The Last of Us: Left Behind
Left Behind is a symbolic statement in as many ways as it is a physical one. It highlights Ellie Unsure and Ellie Triumphant, show us darkness while giving us hope with the smallest shafts of light. It is loss, heartbreak, harrowing sadness, but more then anything, it's a deeper look at a character that refuses to leave herself behind, no matter what hardships lie in front of her. Left Behind is how story DLC should be done.
Magrunner: Dark Pulse
Above niggles aside, this is a game definitely worth adding to your collection. Combining elements of 3D physics-based puzzle solving with a well-established gothic horror narrative, Magrunner presents unique and addictive challenges. As a crowd funded, budget title, this is a genuine contender for Indie Game of The Year; it really is that good.
With lackluster looks and a lame story serving as ballast, the combat would have to be spot on perfect to carry this game out of mediocrity. It's good, far and away the best part of the game, with the scoring system adding challenge, thought and tension to the proceedings, but it's not enough to push this into “must have” status. To end with an appropriate pun, this Final Exam passes... but just barely.
Batman: Arkham Origins
It's often said that the devil is in the details, and it's a real shame that red bastard was allowed to run roughshod all over this release. While still a good game, it remains overshadowed by those previous entries. Rocksteady got right all the little things that WB Montreal seemed to miss. The flaws won't stop me from trying to continue to enjoy the game as much as I have those other entries, but they do leave a lingering thought, one I can't even believe I am capable of having: we would have been better served waiting for another entry in the series.
Orc Attack: Flatulent Rebellion
For a $10 game Orc Attack is decent for the price. You get what you pay for in this case. Go in for a cheap game and you’ll get is a cheap game. It will hold you over for a few hours, maybe more if you have some friends you can bribe/guilt into joining you, but don’t expect to come back to it once you’re finished.
Do Not Fall
Do Not Fall was a bit of a pleasant surprise, offering some nice challenge with an interesting mechanic. It wears a bit thin towards the end, and there were many times when I felt the game, and not my actions, had cheated me, but I never felt like I was smashing my head against the wall. If you are looking for a good, solid platformer, and don't mind a cutesy aesthetic with almost no connecting narrative, this one is worth your time.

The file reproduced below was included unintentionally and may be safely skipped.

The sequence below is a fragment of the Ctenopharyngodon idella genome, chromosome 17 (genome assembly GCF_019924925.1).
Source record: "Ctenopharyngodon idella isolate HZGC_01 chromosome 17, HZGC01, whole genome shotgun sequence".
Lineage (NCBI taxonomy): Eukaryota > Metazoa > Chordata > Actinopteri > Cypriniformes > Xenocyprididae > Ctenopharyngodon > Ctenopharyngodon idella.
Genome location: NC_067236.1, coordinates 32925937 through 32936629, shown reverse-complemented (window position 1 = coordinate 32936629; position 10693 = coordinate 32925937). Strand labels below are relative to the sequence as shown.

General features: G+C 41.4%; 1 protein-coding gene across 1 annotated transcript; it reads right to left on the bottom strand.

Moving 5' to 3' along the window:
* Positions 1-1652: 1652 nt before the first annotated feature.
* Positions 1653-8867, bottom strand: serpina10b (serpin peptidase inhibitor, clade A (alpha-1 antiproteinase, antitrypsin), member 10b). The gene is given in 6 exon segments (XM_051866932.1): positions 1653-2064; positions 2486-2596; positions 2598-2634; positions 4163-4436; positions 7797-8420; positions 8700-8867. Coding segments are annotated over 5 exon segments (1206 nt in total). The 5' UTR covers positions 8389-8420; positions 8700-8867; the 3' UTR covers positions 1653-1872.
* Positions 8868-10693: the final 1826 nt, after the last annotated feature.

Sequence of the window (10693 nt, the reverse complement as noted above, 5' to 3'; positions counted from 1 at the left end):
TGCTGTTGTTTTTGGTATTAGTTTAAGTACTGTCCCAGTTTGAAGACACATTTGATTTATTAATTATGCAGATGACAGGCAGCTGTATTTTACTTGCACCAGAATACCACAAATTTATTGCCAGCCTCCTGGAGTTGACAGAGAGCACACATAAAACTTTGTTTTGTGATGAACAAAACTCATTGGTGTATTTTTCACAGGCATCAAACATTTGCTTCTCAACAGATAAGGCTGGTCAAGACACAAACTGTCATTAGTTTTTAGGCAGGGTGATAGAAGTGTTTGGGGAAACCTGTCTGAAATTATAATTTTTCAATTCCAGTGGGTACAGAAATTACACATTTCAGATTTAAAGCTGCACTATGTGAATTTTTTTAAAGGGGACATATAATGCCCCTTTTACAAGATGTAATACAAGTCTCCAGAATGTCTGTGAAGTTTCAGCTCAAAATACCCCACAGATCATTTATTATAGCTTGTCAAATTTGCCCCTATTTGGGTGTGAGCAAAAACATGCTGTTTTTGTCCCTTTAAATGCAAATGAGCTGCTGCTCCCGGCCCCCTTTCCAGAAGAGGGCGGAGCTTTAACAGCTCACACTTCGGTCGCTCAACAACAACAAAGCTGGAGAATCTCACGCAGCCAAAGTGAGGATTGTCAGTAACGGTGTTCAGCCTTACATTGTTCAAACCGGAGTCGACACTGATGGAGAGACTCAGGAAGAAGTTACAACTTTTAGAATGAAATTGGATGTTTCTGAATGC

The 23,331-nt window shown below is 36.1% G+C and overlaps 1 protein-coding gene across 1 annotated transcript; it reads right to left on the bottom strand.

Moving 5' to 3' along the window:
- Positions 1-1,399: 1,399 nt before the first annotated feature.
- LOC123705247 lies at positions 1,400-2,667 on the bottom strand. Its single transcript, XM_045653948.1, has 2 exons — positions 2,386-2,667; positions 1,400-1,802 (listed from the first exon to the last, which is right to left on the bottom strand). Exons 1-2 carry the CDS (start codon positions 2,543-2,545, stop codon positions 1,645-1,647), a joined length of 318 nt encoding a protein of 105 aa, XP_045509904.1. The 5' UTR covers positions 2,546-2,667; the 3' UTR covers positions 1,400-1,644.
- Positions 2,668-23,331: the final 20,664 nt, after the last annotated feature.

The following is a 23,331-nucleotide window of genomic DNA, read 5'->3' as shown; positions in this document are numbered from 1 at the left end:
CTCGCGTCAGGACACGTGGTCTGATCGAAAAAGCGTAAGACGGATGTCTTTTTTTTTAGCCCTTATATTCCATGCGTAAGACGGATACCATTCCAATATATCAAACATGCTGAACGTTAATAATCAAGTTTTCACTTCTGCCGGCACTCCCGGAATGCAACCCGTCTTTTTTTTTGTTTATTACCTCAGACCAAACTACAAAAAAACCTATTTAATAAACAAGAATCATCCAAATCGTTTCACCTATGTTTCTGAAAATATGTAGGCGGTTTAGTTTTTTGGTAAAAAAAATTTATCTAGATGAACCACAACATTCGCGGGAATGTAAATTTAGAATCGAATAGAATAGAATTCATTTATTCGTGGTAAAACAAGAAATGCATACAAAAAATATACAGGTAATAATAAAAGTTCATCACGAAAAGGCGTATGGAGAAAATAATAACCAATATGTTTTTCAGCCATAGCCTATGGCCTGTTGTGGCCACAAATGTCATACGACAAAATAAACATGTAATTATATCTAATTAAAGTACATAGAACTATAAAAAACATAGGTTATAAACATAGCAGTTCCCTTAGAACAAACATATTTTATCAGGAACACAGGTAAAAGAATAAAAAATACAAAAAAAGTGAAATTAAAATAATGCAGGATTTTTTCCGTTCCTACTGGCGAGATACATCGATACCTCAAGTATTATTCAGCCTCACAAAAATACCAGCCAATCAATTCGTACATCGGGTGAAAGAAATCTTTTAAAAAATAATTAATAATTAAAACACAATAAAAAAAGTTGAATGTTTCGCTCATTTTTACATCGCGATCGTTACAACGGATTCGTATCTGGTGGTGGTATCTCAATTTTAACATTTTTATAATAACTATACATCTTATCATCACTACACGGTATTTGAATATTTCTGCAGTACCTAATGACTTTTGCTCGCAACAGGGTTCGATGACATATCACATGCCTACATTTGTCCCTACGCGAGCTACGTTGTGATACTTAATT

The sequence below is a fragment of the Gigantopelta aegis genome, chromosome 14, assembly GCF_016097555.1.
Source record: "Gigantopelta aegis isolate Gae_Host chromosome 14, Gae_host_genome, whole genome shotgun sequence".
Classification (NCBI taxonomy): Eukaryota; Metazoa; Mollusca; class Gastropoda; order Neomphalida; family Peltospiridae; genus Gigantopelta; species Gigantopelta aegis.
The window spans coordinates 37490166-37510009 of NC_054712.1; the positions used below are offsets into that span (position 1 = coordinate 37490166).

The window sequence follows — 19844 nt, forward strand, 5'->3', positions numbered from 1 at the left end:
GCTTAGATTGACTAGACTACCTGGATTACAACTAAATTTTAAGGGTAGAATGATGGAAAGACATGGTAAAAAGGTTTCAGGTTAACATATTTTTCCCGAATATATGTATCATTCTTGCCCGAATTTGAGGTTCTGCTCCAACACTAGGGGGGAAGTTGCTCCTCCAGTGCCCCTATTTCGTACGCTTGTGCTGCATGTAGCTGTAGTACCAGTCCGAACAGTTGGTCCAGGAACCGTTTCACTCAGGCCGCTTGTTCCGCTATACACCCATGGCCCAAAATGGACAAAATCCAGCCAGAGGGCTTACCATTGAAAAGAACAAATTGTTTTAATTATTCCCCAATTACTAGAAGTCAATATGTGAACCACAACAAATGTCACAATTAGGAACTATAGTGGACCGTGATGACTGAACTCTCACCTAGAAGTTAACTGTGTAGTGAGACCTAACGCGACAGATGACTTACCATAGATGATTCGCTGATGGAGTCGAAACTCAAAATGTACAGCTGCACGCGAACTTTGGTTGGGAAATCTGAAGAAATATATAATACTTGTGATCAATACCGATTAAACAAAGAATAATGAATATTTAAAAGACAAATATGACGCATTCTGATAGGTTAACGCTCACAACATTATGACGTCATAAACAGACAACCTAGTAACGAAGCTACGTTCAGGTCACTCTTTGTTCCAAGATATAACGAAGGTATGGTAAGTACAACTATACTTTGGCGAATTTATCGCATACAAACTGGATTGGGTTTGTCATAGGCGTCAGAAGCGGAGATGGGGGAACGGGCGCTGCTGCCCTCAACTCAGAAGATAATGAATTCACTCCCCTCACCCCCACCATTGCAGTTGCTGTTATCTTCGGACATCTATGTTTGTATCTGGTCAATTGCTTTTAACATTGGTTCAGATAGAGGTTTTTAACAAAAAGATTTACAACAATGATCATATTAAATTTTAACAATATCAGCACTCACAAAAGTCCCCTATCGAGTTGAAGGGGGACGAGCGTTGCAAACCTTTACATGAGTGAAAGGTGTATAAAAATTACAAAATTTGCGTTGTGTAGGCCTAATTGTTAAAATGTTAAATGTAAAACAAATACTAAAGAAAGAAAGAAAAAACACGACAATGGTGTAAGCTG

Dragon’s Crown is terrific fun, with the appropriate mindset. It may or may not be distasteful, depending on one’s tolerance for cliches and objectivity, and it may or may not be fun, depending on one’s tolerance for 2-D beat ‘em ups that put the onus of combat potential on the player. However, the strength it has in aesthetic character and gameplay is mighty indeed. Dragon’s Crown doesn’t offer any much needed enrichment of its various genres, but it makes up for this by committing to its visual identity and the frenetic, empowering possibilities of its game design.
Strength of the Sword 3
It's never bad to reach for the stars. It's the only way you succeed. And much like the lessons Ivent Games hopes you learn while playing their game, I hope subsequent projects from this team eliminate the small, yet serious issues presented. Strength of the Sword 3 shows incredible promise, and goes a long way towards meeting it. It's almost there.
God of War: Ascension
In a lot of ways Ascension feels like a test fire to see what they want to do on the next generation. And for that its hard to say it's as successful as its predecessors. The single player is solid but doesn't try a ton new, and the multiplayer is brand new but has plenty of room to grow. God of War: Ascension is a very well put together game and one made for fans of the series who want to keep their Kratos fix in while we wait for the next true successor in the franchise.